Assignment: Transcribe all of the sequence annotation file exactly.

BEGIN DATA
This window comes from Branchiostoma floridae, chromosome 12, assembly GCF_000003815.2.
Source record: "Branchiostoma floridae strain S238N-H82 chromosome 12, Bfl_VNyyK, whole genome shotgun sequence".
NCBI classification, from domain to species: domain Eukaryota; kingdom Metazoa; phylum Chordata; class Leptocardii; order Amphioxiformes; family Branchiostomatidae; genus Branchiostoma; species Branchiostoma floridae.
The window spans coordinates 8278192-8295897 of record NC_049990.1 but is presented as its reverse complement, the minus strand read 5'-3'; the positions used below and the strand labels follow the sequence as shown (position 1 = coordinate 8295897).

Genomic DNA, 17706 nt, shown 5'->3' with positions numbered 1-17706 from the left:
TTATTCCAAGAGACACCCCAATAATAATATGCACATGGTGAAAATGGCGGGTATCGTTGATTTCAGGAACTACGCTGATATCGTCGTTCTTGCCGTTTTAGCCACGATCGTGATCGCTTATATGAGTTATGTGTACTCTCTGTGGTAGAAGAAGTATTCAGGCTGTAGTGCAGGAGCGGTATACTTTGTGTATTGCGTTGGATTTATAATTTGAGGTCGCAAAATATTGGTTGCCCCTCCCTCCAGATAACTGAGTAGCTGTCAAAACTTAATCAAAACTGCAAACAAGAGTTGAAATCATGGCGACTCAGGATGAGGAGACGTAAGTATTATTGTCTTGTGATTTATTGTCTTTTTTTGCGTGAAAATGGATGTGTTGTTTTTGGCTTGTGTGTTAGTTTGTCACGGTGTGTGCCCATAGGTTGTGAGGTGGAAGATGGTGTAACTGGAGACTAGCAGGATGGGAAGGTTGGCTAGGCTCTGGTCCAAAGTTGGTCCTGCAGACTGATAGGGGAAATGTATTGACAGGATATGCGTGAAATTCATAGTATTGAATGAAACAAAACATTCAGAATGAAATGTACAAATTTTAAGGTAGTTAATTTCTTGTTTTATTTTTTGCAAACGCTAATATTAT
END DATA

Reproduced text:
This window comes from Branchiostoma floridae, chromosome 12, assembly GCF_000003815.2.
Source record: "Branchiostoma floridae strain S238N-H82 chromosome 12, Bfl_VNyyK, whole genome shotgun sequence".
NCBI classification, from domain to species: domain Eukaryota; kingdom Metazoa; phylum Chordata; class Leptocardii; order Amphioxiformes; family Branchiostomatidae; genus Branchiostoma; species Branchiostoma floridae.
The window spans coordinates 8278192-8295897 of record NC_049990.1 but is presented as its reverse complement, the minus strand read 5'-3'; the positions used below and the strand labels follow the sequence as shown (position 1 = coordinate 8295897).

Genomic DNA, 17706 nt, shown 5'->3' with positions numbered 1-17706 from the left:
TTATTCCAAGAGACACCCCAATAATAATATGCACATGGTGAAAATGGCGGGTATCGTTGATTTCAGGAACTACGCTGATATCGTCGTTCTTGCCGTTTTAGCCACGATCGTGATCGCTTATATGAGTTATGTGTACTCTCTGTGGTAGAAGAAGTATTCAGGCTGTAGTGCAGGAGCGGTATACTTTGTGTATTGCGTTGGATTTATAATTTGAGGTCGCAAAATATTGGTTGCCCCTCCCTCCAGATAACTGAGTAGCTGTCAAAACTTAATCAAAACTGCAAACAAGAGTTGAAATCATGGCGACTCAGGATGAGGAGACGTAAGTATTATTGTCTTGTGATTTATTGTCTTTTTTTGCGTGAAAATGGATGTGTTGTTTTTGGCTTGTGTGTTAGTTTGTCACGGTGTGTGCCCATAGGTTGTGAGGTGGAAGATGGTGTAACTGGAGACTAGCAGGATGGGAAGGTTGGCTAGGCTCTGGTCCAAAGTTGGTCCTGCAGACTGATAGGGGAAATGTATTGACAGGATATGCGTGAAATTCATAGTATTGAATGAAACAAAACATTCAGAATGAAATGTACAAATTTTAAGGTAGTTAATTTCTTGTTTTATTTTTTGCAAACGCTAATATTAT